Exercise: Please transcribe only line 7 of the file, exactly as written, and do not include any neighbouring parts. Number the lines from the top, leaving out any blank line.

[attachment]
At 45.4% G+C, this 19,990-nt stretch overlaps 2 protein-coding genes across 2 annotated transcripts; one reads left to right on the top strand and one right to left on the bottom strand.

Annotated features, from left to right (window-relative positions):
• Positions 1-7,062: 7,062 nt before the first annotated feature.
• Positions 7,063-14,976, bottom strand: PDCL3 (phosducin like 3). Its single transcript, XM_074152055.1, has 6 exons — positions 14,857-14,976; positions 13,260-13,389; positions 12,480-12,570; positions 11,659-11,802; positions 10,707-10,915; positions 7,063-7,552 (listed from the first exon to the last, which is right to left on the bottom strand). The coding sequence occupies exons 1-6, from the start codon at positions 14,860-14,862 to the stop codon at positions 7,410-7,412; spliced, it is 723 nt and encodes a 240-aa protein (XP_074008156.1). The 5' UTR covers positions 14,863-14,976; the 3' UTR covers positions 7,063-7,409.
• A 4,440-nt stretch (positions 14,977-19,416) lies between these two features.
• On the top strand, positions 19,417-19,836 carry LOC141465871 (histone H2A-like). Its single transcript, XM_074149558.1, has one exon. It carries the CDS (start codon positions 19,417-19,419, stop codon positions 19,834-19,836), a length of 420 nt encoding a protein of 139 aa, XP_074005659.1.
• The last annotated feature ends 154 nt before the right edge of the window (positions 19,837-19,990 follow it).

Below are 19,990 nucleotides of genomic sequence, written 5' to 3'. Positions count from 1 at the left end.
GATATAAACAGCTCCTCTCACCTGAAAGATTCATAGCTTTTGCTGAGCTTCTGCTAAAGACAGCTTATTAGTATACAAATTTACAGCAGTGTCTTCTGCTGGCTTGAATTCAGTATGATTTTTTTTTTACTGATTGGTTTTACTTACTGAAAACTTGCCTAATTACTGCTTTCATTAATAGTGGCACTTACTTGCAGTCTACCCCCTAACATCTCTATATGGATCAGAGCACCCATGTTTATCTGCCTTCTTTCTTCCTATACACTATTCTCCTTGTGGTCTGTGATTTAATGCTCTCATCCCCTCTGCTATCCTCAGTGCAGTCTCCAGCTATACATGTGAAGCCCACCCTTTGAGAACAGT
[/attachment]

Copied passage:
• The last annotated feature ends 154 nt before the right edge of the window (positions 19,837-19,990 follow it).